The weather and harvest are taking their toll on John’s normally phlegmatic disposition.
Corn prices dropping and the weather alternating between tropical downpours and tropical sunshine are also contributing to the gloom, as harvest looks like it is going to be later than usual for us.
What is also throwing our calendar out of kilter and adding to the frustration is that hedges cannot now be cut until September.
Usually John can get on with that job if harvest is not quite ready, but now hedge cutting will be pushed back even further into the autumn.
It may even not be possible to cut all of them as, with our strong land, getting drilled up before the weather breaks is the main priority.
But at least the second crop of hay is eventually home. We left it out overnight on trailers well away from the buildings in case any residual damp in the bales caused self-combustion.
See also: Broody bantams and ex-convent chickens
One year, we rushed to stack the bales under a Dutch barn, only to wake up the next morning to see the crop twisted and tossed off onto the ground by the energy produced from the warmed-up hay.
The only way to store those bales and prevent them from punching a serious hole in the ozone layer and melt down a large section of the polar ice cap was to spread it out to cool down.
The hens loved it and immediately made several nests. The blissful source of heat was just to their liking and their eggs came out already soft boiled.
Our conventional baler has been giving a few problems. Trouble occurs when the crop is not quite fit to bale, but John is keen to get it home.
A real sunny day sees the whole operation running like clockwork. But not this year.
After the first row of bales, tightly knotted and showering out of the end of the machine in a satisfying shunt accompanied by the rhythmic click-clack of the knife blade cutting the band, things started falling apart. Literally.
Halfway down the next row, the bales progressively broke up as they fell into the bale sledge, either totally unknotted, partially knotted or very loosely knotted.
John worked out that the main problem was that the knotter was failing to get knotted. He changed the baling twine. No joy.
As these bales are for our stock’s consumption and not being sold, he decreased the amount of hay in the bales to relieve the pressure on the twine. The bales still broke.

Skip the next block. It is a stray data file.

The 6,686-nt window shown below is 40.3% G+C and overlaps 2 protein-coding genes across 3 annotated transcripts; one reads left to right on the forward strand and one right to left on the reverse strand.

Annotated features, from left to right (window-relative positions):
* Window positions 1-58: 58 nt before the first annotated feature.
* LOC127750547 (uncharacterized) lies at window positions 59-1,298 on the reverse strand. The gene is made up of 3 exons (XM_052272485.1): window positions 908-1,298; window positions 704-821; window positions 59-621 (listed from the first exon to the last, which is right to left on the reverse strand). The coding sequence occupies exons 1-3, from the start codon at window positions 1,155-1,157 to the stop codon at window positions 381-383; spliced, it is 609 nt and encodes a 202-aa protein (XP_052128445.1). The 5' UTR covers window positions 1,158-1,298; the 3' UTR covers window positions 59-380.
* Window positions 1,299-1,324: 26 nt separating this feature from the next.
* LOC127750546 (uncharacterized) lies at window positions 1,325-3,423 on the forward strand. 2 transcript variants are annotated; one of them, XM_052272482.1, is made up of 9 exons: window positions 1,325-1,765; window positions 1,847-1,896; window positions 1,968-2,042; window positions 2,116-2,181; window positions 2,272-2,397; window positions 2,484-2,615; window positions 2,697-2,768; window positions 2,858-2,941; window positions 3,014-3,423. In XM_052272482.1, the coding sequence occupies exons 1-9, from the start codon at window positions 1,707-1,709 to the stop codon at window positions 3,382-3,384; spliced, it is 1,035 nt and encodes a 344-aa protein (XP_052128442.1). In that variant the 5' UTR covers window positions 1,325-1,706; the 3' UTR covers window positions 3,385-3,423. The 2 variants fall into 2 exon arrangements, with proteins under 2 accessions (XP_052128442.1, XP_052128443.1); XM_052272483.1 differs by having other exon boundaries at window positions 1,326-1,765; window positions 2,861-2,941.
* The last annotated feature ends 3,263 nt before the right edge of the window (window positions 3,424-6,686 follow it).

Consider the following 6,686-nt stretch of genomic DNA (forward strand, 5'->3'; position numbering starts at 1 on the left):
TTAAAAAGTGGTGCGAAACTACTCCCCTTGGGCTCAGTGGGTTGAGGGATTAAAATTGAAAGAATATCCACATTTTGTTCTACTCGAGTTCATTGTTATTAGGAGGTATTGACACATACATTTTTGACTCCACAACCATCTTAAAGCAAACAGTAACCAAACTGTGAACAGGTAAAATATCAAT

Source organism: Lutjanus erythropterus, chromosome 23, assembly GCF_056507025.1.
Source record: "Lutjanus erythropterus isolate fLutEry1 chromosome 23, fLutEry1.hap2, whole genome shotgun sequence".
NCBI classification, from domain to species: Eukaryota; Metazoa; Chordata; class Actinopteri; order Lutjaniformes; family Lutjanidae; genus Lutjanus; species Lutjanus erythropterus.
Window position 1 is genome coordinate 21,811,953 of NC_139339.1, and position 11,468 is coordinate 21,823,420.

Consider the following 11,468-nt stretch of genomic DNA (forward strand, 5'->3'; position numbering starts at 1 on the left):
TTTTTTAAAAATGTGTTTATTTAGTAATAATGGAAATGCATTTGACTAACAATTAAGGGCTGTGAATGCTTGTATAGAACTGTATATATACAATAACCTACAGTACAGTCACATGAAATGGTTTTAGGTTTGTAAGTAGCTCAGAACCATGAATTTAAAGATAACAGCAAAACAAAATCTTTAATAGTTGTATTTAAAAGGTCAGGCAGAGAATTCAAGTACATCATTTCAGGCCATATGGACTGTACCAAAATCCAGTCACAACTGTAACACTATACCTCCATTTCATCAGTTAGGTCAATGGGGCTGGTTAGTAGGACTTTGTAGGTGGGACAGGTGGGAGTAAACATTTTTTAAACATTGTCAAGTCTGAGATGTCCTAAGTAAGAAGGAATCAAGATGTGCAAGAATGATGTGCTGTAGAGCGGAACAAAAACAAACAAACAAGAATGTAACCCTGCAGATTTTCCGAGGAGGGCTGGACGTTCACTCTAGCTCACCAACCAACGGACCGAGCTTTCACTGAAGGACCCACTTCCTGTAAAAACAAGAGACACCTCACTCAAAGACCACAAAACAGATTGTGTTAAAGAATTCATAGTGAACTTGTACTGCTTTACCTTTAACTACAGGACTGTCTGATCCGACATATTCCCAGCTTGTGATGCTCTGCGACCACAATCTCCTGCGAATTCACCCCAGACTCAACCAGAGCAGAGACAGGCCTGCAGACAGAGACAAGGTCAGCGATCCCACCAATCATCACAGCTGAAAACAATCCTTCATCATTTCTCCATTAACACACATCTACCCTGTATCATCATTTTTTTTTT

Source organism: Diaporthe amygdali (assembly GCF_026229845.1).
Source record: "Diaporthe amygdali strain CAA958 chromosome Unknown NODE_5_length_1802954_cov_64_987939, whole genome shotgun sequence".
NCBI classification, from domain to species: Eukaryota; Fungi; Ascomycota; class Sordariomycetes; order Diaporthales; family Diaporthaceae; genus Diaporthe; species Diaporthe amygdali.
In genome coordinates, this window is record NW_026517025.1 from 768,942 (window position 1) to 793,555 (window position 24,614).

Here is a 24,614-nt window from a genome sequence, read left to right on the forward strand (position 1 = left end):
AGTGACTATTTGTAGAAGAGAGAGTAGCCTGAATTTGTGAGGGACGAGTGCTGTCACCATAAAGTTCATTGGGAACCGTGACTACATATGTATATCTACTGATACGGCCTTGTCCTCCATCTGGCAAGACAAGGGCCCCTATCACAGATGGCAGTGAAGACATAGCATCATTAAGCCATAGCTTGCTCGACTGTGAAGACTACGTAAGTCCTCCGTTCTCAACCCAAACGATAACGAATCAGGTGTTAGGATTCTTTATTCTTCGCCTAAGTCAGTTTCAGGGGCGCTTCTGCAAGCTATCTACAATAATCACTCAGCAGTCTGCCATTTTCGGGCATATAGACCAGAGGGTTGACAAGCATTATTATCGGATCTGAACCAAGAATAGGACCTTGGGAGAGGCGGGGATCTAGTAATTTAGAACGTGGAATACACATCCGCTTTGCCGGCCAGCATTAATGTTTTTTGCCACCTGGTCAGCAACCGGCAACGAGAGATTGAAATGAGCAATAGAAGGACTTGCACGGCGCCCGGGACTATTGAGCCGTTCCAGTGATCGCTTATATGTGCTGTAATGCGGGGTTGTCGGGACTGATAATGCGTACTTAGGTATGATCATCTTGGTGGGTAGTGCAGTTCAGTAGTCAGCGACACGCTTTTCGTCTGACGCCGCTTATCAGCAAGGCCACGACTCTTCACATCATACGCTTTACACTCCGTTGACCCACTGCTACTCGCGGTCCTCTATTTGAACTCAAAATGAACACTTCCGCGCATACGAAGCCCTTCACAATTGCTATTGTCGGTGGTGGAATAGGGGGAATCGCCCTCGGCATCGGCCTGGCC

John invoked every curse imaginable on the baler and called in an engineer. He changed most mechanisms on the machine apart from the outer casing and wheels.
The baler could now do a fair impersonation of French knitting, but would still not knot.
So a contractor has finished the job. Big new machine. Big new tractor. He went twice round the field and then broke down, so John ended up finishing the job.
Realising that the next step was the breaker’s yard, the baler had a sudden change of heart – and has knotted everything perfectly.
The well-being of machinery takes priority at harvest time. John has been washing down and prepping our combine ready for its star turn – which usually involves it grinding to a standstill at the precise moment you need it most.
He frequently notes that machinery only breaks down when you are using it and that it gives you no hassle at all when it is stood doing nothing.
In pursuit of this agricultural beauty treatment, my cherished honeycomb natural sea sponge had disappeared from the bathroom. It ended up trashed while being used to wash the combine windows.
To complete the combine’s make-over, I was dispatched to a dealer to pick up a hub and bearing. Generally, as nobody seems to carry a large range of spares nowadays, everything has to be ordered. This is not entirely foolproof.
I remember parts being ordered for the combine and rushing off to collect them and bring them back to the farm in their branded box – only to find the box empty. I thought they didn’t weigh a lot was my excuse.
On this most recent occasion, the option rested with a combine in the dealer’s yard that was being stripped down, with every possibility of a compatible hub and bearing on that machine.
But when I arrived, the dealer was most surprised that I was not in overalls ready to strip the part off the combine myself.
Luckily, a couple of helpful mechanics sorted the job out and now we are all systems go for harvest. When the weather picks up.
Mind you, the job of spares manager at any local agricultural dealer is not one to be envied at this time of year. Queues of oil-streaked, bad-tempered farmers, clutching obscure parts from the bowels of their machines, will be lining up in front of his desk.
Anxious eyes will scan the computer printouts or microfiches for availability of the part needed to get them going again.
And woe betide the dealer who shuts shop early and at weekends in harvest…
Bobbi Mothersdale and husband John own the 81ha Lowther Farm near York. They have a suckler herd, a flock of sheep and arable crops. Two daughters, three grandchildren, three dogs, assorted poultry, an overgrown garden and country pursuits also take up their time.